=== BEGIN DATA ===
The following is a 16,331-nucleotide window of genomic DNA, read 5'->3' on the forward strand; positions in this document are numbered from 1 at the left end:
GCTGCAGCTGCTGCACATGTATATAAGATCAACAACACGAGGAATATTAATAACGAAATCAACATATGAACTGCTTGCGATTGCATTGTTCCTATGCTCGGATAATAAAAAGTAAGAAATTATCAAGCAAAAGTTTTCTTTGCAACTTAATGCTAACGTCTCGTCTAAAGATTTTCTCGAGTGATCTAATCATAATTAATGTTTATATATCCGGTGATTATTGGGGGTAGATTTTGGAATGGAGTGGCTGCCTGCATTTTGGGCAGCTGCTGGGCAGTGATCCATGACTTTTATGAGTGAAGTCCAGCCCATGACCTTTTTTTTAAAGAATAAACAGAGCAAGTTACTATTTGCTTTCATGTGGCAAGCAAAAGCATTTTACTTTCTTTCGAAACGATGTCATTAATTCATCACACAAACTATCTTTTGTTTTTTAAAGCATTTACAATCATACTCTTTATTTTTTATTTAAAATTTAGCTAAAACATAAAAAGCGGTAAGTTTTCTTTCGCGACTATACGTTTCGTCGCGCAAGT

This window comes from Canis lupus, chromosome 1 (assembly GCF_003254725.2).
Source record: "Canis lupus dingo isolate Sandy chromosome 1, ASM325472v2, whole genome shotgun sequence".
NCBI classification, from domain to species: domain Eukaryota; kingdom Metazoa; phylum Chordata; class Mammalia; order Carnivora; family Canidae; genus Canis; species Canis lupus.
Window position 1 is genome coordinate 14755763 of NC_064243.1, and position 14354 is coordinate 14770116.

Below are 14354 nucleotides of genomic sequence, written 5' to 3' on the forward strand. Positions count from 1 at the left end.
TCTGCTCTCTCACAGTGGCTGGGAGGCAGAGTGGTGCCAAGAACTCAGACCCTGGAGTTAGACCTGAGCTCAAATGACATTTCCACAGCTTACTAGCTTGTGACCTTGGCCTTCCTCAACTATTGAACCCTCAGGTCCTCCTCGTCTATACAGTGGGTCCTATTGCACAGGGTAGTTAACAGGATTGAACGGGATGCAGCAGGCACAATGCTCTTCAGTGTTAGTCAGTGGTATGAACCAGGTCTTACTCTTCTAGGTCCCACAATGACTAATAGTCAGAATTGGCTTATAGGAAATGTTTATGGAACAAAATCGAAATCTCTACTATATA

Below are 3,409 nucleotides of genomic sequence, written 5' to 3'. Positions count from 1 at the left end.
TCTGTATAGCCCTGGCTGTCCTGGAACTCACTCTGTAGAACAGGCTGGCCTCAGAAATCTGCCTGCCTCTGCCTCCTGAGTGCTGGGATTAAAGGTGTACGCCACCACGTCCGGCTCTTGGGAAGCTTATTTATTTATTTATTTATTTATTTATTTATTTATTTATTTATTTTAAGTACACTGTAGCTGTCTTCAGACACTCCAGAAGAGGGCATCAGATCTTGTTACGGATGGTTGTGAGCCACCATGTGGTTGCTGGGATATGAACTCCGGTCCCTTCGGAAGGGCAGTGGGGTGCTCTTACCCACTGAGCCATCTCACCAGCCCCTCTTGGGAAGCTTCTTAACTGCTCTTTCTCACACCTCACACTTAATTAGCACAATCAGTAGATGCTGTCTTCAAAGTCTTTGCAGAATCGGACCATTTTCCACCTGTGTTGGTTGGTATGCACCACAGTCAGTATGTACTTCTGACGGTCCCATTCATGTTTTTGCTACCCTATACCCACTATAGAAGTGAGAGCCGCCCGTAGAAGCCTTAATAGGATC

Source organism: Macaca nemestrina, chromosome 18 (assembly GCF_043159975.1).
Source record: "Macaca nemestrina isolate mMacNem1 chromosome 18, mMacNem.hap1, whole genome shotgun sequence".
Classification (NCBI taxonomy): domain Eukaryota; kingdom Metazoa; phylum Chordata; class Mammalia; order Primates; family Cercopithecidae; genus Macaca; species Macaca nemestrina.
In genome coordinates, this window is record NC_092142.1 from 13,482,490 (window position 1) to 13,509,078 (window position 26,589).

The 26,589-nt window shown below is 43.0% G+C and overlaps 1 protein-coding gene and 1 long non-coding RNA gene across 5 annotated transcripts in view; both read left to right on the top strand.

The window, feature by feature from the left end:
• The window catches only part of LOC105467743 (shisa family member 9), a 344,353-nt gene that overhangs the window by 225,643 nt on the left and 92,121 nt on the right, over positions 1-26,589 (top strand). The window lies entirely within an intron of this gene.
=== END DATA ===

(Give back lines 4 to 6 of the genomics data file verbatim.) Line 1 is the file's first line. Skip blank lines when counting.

Source record: "Canis lupus dingo isolate Sandy chromosome 1, ASM325472v2, whole genome shotgun sequence".
NCBI classification, from domain to species: domain Eukaryota; kingdom Metazoa; phylum Chordata; class Mammalia; order Carnivora; family Canidae; genus Canis; species Canis lupus.
Window position 1 is genome coordinate 14755763 of NC_064243.1, and position 14354 is coordinate 14770116.